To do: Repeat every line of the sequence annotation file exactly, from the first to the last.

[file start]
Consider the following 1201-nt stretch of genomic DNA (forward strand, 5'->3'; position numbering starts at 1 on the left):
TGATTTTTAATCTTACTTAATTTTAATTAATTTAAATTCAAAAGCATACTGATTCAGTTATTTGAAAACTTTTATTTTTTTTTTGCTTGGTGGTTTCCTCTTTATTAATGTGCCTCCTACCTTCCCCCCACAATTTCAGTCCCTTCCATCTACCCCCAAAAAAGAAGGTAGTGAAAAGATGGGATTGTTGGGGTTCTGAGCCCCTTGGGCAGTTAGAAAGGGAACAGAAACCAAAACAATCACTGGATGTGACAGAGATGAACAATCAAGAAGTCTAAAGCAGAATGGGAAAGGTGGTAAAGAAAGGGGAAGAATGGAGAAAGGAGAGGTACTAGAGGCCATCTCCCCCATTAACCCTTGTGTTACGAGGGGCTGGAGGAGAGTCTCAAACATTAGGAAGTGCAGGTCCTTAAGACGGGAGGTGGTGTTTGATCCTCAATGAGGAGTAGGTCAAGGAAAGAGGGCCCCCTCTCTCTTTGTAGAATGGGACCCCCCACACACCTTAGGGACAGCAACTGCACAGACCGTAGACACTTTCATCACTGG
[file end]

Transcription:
Consider the following 1201-nt stretch of genomic DNA (forward strand, 5'->3'; position numbering starts at 1 on the left):
TGATTTTTAATCTTACTTAATTTTAATTAATTTAAATTCAAAAGCATACTGATTCAGTTATTTGAAAACTTTTATTTTTTTTTTGCTTGGTGGTTTCCTCTTTATTAATGTGCCTCCTACCTTCCCCCCACAATTTCAGTCCCTTCCATCTACCCCCAAAAAAGAAGGTAGTGAAAAGATGGGATTGTTGGGGTTCTGAGCCCCTTGGGCAGTTAGAAAGGGAACAGAAACCAAAACAATCACTGGATGTGACAGAGATGAACAATCAAGAAGTCTAAAGCAGAATGGGAAAGGTGGTAAAGAAAGGGGAAGAATGGAGAAAGGAGAGGTACTAGAGGCCATCTCCCCCATTAACCCTTGTGTTACGAGGGGCTGGAGGAGAGTCTCAAACATTAGGAAGTGCAGGTCCTTAAGACGGGAGGTGGTGTTTGATCCTCAATGAGGAGTAGGTCAAGGAAAGAGGGCCCCCTCTCTCTTTGTAGAATGGGACCCCCCACACACCTTAGGGACAGCAACTGCACAGACCGTAGACACTTTCATCACTGG